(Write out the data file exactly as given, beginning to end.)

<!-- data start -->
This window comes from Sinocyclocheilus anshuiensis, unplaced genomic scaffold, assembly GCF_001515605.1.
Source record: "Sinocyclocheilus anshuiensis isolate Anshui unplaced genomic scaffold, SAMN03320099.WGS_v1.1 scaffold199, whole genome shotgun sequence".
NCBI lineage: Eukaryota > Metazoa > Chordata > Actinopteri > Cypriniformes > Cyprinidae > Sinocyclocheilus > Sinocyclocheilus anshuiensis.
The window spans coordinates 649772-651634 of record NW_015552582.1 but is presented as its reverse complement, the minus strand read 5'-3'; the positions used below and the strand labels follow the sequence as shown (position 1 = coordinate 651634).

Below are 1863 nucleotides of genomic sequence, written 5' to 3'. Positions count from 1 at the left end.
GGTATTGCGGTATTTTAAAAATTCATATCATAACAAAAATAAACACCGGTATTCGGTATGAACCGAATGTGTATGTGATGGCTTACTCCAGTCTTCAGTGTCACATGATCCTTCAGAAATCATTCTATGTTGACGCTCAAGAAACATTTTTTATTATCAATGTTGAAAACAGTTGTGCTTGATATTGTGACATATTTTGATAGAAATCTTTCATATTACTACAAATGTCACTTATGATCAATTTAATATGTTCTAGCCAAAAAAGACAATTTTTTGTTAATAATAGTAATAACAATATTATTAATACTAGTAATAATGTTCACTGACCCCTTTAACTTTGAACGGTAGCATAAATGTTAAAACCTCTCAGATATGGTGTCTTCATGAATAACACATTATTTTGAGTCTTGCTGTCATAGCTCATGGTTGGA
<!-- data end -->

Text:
This window comes from Sinocyclocheilus anshuiensis, unplaced genomic scaffold, assembly GCF_001515605.1.
Source record: "Sinocyclocheilus anshuiensis isolate Anshui unplaced genomic scaffold, SAMN03320099.WGS_v1.1 scaffold199, whole genome shotgun sequence".
NCBI lineage: Eukaryota > Metazoa > Chordata > Actinopteri > Cypriniformes > Cyprinidae > Sinocyclocheilus > Sinocyclocheilus anshuiensis.
The window spans coordinates 649772-651634 of record NW_015552582.1 but is presented as its reverse complement, the minus strand read 5'-3'; the positions used below and the strand labels follow the sequence as shown (position 1 = coordinate 651634).

Below are 1863 nucleotides of genomic sequence, written 5' to 3'. Positions count from 1 at the left end.
GGTATTGCGGTATTTTAAAAATTCATATCATAACAAAAATAAACACCGGTATTCGGTATGAACCGAATGTGTATGTGATGGCTTACTCCAGTCTTCAGTGTCACATGATCCTTCAGAAATCATTCTATGTTGACGCTCAAGAAACATTTTTTATTATCAATGTTGAAAACAGTTGTGCTTGATATTGTGACATATTTTGATAGAAATCTTTCATATTACTACAAATGTCACTTATGATCAATTTAATATGTTCTAGCCAAAAAAGACAATTTTTTGTTAATAATAGTAATAACAATATTATTAATACTAGTAATAATGTTCACTGACCCCTTTAACTTTGAACGGTAGCATAAATGTTAAAACCTCTCAGATATGGTGTCTTCATGAATAACACATTATTTTGAGTCTTGCTGTCATAGCTCATGGTTGGA